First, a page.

I have to come clean about something. I’ve spent more years than not actively avoiding cooking a Thanksgiving dinner. Pandemic or not, my boyfriend and I often eat some version of this Thanksgiving Grazing Board below instead of a full Thanksgiving dinner. This grazing board is festive, it’s easy, it’s all of my most favorite foods on one tray, and it pairs perfectly with wine and a day of relaxing. And OMG, so much easier than a full meal. 😅
So whether you feel like you just want to skip the big meal all together, or you need something to keep the hungry mouths busy while you’re preparing the big meal, a Thanksgiving grazing board is a great option.
P.S. If you’re like me and would be just as happy with a grazing board of goodies instead of a traditional Thanksgiving meal, give me a shout in the comments so I don’t feel like I’m a weirdo. 😅
What Goes on a Grazing Board?
When building a grazing board, I like to have items from the following categories: meat, cheese, fruit, bread, dips or spreads, nuts, and pickled vegetables. That way you have an excellent mix of sweet, salty, crunchy, creamy, acidic, and maybe even spicy, that can all be mixed and matched into an endless combination of delicious bites. I think I just described my heaven.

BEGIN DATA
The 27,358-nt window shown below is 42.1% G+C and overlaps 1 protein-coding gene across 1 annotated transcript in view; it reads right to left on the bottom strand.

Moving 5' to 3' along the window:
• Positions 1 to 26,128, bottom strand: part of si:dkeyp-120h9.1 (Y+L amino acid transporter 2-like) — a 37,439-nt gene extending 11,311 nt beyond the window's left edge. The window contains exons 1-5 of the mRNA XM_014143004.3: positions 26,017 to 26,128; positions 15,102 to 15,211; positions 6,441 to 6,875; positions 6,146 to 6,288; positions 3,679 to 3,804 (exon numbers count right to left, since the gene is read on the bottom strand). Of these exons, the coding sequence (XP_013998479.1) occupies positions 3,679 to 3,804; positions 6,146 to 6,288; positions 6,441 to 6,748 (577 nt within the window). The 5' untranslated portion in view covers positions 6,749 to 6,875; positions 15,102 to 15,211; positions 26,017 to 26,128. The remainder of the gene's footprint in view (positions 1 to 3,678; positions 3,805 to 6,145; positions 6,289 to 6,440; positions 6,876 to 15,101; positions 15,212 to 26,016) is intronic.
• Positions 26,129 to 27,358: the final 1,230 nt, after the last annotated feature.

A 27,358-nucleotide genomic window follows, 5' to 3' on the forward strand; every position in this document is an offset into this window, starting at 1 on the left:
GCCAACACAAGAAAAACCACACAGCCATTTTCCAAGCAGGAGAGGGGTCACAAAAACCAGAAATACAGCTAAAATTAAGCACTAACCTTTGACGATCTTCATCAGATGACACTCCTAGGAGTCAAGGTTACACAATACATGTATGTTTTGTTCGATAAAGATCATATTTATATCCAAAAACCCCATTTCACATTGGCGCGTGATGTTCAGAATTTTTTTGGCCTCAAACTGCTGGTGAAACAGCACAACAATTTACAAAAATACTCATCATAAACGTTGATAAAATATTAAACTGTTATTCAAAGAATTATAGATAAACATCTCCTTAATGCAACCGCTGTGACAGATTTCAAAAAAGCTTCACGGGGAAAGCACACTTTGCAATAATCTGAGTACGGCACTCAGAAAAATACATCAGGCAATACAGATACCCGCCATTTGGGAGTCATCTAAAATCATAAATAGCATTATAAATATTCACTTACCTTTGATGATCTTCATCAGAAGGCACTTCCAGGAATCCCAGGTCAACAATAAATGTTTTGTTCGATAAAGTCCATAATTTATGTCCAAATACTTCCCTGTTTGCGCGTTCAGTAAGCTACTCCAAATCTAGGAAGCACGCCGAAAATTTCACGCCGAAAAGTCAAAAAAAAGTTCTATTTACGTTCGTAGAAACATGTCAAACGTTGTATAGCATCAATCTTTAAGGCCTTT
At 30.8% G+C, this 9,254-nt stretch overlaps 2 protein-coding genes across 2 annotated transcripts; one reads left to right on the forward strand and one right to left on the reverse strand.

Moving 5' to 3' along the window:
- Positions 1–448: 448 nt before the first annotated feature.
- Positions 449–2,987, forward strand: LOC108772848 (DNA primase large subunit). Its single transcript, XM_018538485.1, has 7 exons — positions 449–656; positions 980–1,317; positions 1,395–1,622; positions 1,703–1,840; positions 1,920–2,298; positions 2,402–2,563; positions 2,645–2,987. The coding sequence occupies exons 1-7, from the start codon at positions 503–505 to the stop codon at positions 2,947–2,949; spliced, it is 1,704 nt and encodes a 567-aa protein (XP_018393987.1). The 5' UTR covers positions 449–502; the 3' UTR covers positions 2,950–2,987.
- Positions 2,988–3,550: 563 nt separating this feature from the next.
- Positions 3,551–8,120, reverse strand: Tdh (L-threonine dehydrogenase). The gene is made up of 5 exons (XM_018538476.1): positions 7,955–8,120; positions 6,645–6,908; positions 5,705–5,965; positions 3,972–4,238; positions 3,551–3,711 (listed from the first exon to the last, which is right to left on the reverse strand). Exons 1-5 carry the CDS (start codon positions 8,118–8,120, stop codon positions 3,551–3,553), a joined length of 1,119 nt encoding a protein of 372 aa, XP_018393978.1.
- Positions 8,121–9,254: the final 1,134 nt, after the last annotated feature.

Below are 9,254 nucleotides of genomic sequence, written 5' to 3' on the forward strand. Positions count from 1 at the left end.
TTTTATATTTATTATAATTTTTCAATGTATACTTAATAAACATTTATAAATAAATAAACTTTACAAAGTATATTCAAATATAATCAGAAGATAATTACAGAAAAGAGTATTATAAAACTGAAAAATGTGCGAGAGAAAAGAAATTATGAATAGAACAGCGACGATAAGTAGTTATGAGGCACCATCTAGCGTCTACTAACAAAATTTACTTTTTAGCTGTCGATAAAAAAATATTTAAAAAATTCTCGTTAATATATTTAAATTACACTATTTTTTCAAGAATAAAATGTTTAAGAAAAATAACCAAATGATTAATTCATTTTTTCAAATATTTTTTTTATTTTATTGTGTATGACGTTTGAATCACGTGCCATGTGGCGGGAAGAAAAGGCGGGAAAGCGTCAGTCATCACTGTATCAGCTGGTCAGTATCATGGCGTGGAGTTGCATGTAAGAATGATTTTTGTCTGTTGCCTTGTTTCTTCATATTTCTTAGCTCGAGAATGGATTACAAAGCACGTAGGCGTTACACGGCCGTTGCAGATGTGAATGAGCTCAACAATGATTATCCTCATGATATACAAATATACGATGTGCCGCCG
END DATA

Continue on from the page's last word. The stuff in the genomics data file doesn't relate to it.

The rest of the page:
Oh, and garnishes are always a nice touch, if you want it to look pretty. And food that looks pretty is always more fun.
Thanksgiving Grazing Board Options
For each of the categories I listed above, I’ll list what I used as well as some alternate ideas that stay in that Thanksgiving/fall theme, so you can easily build your own custom board.
Meat: I used salami medallions and slices of roasted turkey. Other ideas include: peppered salami, prosciutto, honey ham, genoa salami, or soppressata.